1991 Rugby World Cup: how the Wallabies won the cup

by RUGBY.com.au staff

The Wallabies claimed their first World Cup in 1991.

Australia 12 (Tries: Daly Conversions: Lynagh Penalties: Lynagh 2) def England 6 (Penalties: Webb 2)

Date: November 2, 1991

Venue: Twickenham, London

Attendance: 56, 208

In just the second World Cup final, Australia found themselves facing England at Twickenham in the final.

A thrilling quarter-final win over Ireland, decided by a last-gasp Michael Lynagh try, was a perfectly timed wake-up call for Australia as they progressed through the competition.

The Wallabies had beaten New Zealand in a tight semi-final a week earlier and winger David Campese was electrifying the competition.

While their attack was attracting attention, the Wallabies’ defence had let through just three tries in the competition.

Campese would go on to be crowned player of the tournament after scoring six tries through the World Cup.

He played a critical role in the decider as well, though the only try of the match came through prop Tony Daly.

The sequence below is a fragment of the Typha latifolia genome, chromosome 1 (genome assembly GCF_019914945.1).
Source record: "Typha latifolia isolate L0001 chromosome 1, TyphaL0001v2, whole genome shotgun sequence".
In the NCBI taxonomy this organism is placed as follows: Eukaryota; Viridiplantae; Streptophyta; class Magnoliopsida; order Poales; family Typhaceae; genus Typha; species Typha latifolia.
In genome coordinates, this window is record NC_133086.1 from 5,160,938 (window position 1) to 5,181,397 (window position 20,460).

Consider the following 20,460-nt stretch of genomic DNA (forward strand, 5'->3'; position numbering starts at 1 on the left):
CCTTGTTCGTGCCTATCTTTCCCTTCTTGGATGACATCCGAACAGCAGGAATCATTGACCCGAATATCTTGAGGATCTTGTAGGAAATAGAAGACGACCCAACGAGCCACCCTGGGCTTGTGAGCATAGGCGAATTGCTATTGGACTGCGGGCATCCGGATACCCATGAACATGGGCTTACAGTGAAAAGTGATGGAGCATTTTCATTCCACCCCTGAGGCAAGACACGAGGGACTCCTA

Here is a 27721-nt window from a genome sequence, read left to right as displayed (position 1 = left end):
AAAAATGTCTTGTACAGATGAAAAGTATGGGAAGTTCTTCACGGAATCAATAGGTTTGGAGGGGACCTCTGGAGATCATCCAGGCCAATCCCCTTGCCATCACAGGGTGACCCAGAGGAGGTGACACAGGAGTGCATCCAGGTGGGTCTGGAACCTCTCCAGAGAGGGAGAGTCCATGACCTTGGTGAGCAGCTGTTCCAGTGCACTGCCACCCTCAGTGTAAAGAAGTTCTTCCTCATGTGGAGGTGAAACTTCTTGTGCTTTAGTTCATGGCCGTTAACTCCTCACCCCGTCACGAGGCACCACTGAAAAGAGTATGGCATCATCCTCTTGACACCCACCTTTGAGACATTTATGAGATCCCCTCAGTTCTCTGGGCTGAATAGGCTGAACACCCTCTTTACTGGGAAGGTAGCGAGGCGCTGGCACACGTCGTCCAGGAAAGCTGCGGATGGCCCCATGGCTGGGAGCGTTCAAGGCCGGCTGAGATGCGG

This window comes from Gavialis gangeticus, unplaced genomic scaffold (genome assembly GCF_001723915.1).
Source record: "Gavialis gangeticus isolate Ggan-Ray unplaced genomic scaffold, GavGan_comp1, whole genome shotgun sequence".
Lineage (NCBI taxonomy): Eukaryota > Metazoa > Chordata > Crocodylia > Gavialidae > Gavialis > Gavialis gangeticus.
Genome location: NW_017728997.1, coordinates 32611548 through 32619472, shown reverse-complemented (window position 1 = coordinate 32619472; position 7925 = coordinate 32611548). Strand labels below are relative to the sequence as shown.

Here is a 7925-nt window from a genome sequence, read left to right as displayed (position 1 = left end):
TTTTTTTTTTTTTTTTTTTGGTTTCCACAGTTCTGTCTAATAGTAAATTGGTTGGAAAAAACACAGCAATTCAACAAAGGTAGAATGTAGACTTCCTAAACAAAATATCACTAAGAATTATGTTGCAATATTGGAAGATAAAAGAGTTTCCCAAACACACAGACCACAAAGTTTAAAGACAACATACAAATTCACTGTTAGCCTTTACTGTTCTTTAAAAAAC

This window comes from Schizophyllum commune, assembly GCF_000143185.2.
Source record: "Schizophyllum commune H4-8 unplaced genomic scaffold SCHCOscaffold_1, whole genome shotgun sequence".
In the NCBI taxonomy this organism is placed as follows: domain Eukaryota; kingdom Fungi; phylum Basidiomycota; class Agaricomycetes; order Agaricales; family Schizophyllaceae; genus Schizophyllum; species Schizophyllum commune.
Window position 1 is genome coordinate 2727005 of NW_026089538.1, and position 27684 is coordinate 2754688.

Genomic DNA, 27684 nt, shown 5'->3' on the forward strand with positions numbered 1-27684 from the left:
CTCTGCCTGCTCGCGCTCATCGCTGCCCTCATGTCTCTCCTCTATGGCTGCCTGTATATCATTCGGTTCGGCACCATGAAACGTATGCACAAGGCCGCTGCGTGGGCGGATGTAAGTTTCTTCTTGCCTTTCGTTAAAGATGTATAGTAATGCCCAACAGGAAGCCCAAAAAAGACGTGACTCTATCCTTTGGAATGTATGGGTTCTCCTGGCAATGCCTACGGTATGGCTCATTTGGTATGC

Willie Ofahengaue took an England line out in the 28th minute, five metres from the Australia try line.

Daly crashed over to score the critical four-pointer, giving the Wallabies a 7-0 lead, three minutes after fly half Michael Lynagh slotted the opening score of the match - a penalty.

The teams traded penalties early in the second half, making scores 12-3.

It was a 70th minute knock on by Campese that prevented England from closing the gap to three points, with 10 minutes to go.

Campese cut off an England pass with a deliberate knock on that stopped the hosts’ momentum as they attempted to score a try.

The English were awarded a penalty, duly slotted by Jonathan Webb, but time and distance proved too much for the home side as the Wallabies claimed their first world crown.

Australia captain Nick Farr-Jones said after the game that his team had been physically drained by the final.